THE SCOTCH-IRISH OF CANADA

By Rev. Stuart Acheson, M.A., Toronto, Canada

Taken from "The Scotch-Irish in America: Proceedings and Addresses of the Third Congress at Louisville, KY., May 14 to 17, 1891".

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It is not my purpose to go into the character and history of responsible government in Canada. Many were the early struggles for a better system and for freedom in the administration of the affairs of the provinces. I shall not have time to even glance at the agitation of Gourlay and William Lyon Mackenzie.

The family compact, largely composed of English gentlemen and United Empire Loyalists, were farming out the great province of Upper Canada—now Ontario—for themselves. The Lieutenant governors were mostly on their side, and every comfortable berth and fat office was filled by them. In fact, this compact ruled with a high hand, and for years defied the people and their chosen representatives. No vote of want of confidence could remove them; they were simply irresponsible autocrats. To remove these autocrats and let the people's representatives manage the affairs of the country, control the treasury benches, and appoint all public servants was a work reserved for the genius of our Scotch-Irish race to achieve.

It would be ungenerous for me to deny either Mackenzie or Gourlay some credit for responsible government. But neither of them conceived the idea of responsible government as we at present enjoy it. Mackenzie advocated the making of the Legislative Council elective, and this, he thought, would remedy every existing evil and deliver the country from the oppression and tyranny of the irresponsible autocrats who from year to year fattened at the public crib. At this important juncture the genius for untying knots, the evolving order out of chaos, the introduction of the principle of responsible government was reserved for the men of the Scotch-Irish race. The name of Robert Baldwin is a household in Canada, and to-day the two great parties in Canada, Conservative and Reform, vie with each other in doing honor to this typical and courageous statesman of our race. Robert Baldwin, the hero of responsible government in Canada, was born in Toronto on May 12, 1804. He was the son of Dr. William Baldwin. The Baldwin family came from Knockmore, near Cork, in the year 1799, and have many distinguished representatives both in the Church and the State. While it is not my purpose to mention names, yet there comes before me Rev. Arthur H. Baldwin, of All Saints' Church, Toronto, as a liberal and high-minded Christian gentleman and one of the most successful pastors of that city. Dr. Baldwin had a firm grasp of the principles of constitutional government and of popular liberty; these he bequeathed, as well as his integrity, to his son, who was to become renowned and achieve greatness through the principles of responsible government which his fertile genius seemed for Canada. Robert Baldwin first entered public life as member for York, now Toronto, in the year 1825; and for a quarter of a century, until the year 1851, was the most prominent figure in shaping the course and guiding the ship of State. He had associated with him during this period his cousin, Robert Baldwin Sullivan, who was intellectually brilliant, and though in some sense weak, yet did work for Canada in the struggle for responsible government which should never be forgotten. I shall not have time to follow the Hon. Robert Baldwin (as we shall call him now) as he goes to England and presses his views on Lord Glenely, urging the necessity of giving the Canadian people a real Constitution instead of the sham by which they were mocked; how he found on his return Sir Francis Bond Head at war with the Assembly and with popular opinion; how this Lieutenant-governor endeavored to form a government by combining the leaders of both parties, and how Hon. Robert Baldwin refused to enter the Executive Council unless upon the principles so clearly defined by him—that of responsible government. For nearly twenty-five years, Governors were sent out, some wise and others not, and how in the end those principles advocated by Hon. Robert Baldwin and his associates, mostly of the Scotch-Irish race, were at last conceded, and the form as now established in Canada was embodied in the act which united the various provinces in the Dominion of Canada.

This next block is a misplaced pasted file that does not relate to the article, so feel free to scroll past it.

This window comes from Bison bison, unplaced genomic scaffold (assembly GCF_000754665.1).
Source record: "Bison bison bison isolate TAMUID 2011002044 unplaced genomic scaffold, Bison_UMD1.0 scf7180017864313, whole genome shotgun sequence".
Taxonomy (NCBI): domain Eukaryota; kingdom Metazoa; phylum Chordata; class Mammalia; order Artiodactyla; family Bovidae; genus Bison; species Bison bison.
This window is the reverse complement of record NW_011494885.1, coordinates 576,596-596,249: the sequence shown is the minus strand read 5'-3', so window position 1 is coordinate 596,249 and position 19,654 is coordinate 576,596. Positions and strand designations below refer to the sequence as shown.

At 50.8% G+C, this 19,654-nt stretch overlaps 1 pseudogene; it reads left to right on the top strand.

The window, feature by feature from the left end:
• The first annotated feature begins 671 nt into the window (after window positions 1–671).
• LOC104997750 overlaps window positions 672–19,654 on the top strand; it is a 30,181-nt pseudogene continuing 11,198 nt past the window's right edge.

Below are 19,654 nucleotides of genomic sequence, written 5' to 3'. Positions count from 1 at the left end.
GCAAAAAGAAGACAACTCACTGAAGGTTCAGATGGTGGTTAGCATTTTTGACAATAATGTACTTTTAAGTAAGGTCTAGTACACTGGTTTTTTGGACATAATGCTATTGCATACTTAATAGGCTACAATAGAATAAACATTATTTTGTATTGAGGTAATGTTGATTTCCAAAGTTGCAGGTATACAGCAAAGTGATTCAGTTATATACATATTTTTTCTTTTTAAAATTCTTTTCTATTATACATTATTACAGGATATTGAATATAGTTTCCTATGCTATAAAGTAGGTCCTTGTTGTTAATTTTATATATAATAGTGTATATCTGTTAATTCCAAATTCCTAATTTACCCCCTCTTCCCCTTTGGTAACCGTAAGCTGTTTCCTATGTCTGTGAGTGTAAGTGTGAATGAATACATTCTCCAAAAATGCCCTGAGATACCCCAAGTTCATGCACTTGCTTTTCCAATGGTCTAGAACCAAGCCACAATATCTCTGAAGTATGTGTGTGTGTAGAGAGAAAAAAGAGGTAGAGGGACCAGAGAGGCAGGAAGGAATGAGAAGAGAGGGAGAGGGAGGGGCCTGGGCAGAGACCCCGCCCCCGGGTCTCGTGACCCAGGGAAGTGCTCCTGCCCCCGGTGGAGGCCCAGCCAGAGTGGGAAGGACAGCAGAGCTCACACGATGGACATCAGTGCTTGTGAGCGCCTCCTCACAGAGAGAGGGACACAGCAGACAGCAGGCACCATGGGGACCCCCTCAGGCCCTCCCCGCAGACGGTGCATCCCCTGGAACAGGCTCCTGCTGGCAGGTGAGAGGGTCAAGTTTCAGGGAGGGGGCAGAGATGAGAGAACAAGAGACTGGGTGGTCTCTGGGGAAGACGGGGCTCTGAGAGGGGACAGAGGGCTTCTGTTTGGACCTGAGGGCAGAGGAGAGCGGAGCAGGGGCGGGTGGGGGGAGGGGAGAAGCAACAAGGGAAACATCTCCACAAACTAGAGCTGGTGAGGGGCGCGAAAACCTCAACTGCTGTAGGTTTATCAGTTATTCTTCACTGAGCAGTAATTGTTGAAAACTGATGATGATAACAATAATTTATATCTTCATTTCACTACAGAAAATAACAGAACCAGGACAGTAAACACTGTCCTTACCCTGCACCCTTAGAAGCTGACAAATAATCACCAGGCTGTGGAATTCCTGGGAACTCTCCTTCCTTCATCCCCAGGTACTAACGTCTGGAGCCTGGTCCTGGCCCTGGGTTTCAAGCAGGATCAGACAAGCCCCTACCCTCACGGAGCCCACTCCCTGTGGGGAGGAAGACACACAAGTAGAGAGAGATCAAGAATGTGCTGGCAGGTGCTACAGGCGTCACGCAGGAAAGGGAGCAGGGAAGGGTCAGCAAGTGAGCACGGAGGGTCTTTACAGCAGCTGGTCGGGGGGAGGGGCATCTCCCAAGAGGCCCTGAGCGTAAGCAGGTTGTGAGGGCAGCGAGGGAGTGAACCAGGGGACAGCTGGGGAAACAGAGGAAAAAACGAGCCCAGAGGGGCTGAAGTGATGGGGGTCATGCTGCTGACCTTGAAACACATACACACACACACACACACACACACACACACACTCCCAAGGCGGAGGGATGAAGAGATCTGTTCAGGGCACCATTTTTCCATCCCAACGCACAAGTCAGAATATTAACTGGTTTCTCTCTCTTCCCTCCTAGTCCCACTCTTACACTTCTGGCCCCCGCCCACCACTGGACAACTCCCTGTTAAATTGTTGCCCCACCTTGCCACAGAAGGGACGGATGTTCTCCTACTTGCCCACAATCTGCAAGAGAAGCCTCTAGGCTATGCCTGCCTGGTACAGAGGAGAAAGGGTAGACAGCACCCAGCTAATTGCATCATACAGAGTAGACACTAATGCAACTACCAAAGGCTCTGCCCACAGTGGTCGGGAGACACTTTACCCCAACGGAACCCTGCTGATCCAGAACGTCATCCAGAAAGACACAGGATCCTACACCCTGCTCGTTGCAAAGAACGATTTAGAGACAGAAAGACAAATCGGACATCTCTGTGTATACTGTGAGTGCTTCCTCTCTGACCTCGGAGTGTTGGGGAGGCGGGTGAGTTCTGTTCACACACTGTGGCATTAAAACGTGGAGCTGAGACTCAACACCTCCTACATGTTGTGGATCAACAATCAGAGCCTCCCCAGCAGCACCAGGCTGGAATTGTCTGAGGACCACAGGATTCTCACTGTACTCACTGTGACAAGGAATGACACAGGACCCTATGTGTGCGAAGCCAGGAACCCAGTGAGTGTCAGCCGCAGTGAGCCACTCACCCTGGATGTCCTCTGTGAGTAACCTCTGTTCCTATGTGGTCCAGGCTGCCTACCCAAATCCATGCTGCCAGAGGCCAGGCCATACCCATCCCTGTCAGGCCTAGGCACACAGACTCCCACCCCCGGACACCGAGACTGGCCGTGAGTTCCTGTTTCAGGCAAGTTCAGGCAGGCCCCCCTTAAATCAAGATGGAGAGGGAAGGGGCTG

These can only be referred to in this paper. The Constitution in Canada is a matter of growth. It is a peculiar product of the genius of the Scotch-Irish race deeply imbued with the principles of the monarchal institutions of the mother-land, and yet not altogether after the model of the government of Great Britain. It is much more democratic. In fact, it is the most democratic government in the world. I don't fear to state that for popular and democratic principles it is much in advance of the form of republican government existing to the south of us. Our popular Assembly at Ottawa can at one breath sweep any government into the cold and icy regions of opposition. This is not the case with the popular Assembly at Washington. Any government to hold office in Canada must have a majority in both Houses. Every bill must obtain the consent of both Houses of Parliament; and especially do we in Canada lay stress on the popular House, the House of Commons. It comes fresh from the people every five years at the longest; and every government, in order to live, move, and have its being, must of necessity have the majority of votes in this popular House. If a government is defeated, and if they think the people are on their side, they can dissolve the House and go to the people and find out who is right and who is wrong. So that the people of Canada are the ultimate tribunal before which every government must appear and stand or fall, according to their verdict.